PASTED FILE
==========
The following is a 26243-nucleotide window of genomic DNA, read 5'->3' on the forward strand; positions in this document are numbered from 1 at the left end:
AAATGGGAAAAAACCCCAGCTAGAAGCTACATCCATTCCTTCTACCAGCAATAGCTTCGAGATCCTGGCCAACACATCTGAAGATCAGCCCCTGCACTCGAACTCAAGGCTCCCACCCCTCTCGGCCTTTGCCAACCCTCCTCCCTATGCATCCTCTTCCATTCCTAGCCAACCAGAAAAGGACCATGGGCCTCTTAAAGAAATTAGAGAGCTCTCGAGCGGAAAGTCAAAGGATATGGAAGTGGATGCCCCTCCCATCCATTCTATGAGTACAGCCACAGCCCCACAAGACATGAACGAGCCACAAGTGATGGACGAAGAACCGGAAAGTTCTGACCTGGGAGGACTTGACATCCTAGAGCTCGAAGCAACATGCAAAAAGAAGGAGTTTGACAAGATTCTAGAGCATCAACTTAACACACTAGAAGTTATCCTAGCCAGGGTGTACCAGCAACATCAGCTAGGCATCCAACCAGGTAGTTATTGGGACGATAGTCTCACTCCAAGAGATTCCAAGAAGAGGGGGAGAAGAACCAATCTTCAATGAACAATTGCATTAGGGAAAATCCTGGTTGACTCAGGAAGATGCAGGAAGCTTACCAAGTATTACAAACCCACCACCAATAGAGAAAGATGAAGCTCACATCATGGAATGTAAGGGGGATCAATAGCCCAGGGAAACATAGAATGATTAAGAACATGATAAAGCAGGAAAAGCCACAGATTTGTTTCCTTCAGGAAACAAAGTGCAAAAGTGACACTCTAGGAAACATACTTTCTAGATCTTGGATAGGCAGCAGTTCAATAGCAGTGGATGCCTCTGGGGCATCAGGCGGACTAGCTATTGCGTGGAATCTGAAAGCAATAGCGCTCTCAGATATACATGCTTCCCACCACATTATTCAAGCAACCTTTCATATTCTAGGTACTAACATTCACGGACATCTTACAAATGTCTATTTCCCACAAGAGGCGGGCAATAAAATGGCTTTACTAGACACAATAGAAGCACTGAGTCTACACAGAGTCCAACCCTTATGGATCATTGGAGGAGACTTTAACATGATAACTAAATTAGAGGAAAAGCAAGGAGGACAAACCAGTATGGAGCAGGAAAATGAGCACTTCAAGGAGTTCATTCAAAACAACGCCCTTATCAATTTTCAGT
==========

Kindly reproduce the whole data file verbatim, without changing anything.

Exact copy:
The following is a 26243-nucleotide window of genomic DNA, read 5'->3' on the forward strand; positions in this document are numbered from 1 at the left end:
AAATGGGAAAAAACCCCAGCTAGAAGCTACATCCATTCCTTCTACCAGCAATAGCTTCGAGATCCTGGCCAACACATCTGAAGATCAGCCCCTGCACTCGAACTCAAGGCTCCCACCCCTCTCGGCCTTTGCCAACCCTCCTCCCTATGCATCCTCTTCCATTCCTAGCCAACCAGAAAAGGACCATGGGCCTCTTAAAGAAATTAGAGAGCTCTCGAGCGGAAAGTCAAAGGATATGGAAGTGGATGCCCCTCCCATCCATTCTATGAGTACAGCCACAGCCCCACAAGACATGAACGAGCCACAAGTGATGGACGAAGAACCGGAAAGTTCTGACCTGGGAGGACTTGACATCCTAGAGCTCGAAGCAACATGCAAAAAGAAGGAGTTTGACAAGATTCTAGAGCATCAACTTAACACACTAGAAGTTATCCTAGCCAGGGTGTACCAGCAACATCAGCTAGGCATCCAACCAGGTAGTTATTGGGACGATAGTCTCACTCCAAGAGATTCCAAGAAGAGGGGGAGAAGAACCAATCTTCAATGAACAATTGCATTAGGGAAAATCCTGGTTGACTCAGGAAGATGCAGGAAGCTTACCAAGTATTACAAACCCACCACCAATAGAGAAAGATGAAGCTCACATCATGGAATGTAAGGGGGATCAATAGCCCAGGGAAACATAGAATGATTAAGAACATGATAAAGCAGGAAAAGCCACAGATTTGTTTCCTTCAGGAAACAAAGTGCAAAAGTGACACTCTAGGAAACATACTTTCTAGATCTTGGATAGGCAGCAGTTCAATAGCAGTGGATGCCTCTGGGGCATCAGGCGGACTAGCTATTGCGTGGAATCTGAAAGCAATAGCGCTCTCAGATATACATGCTTCCCACCACATTATTCAAGCAACCTTTCATATTCTAGGTACTAACATTCACGGACATCTTACAAATGTCTATTTCCCACAAGAGGCGGGCAATAAAATGGCTTTACTAGACACAATAGAAGCACTGAGTCTACACAGAGTCCAACCCTTATGGATCATTGGAGGAGACTTTAACATGATAACTAAATTAGAGGAAAAGCAAGGAGGACAAACCAGTATGGAGCAGGAAAATGAGCACTTCAAGGAGTTCATTCAAAACAACGCCCTTATCAATTTTCAGT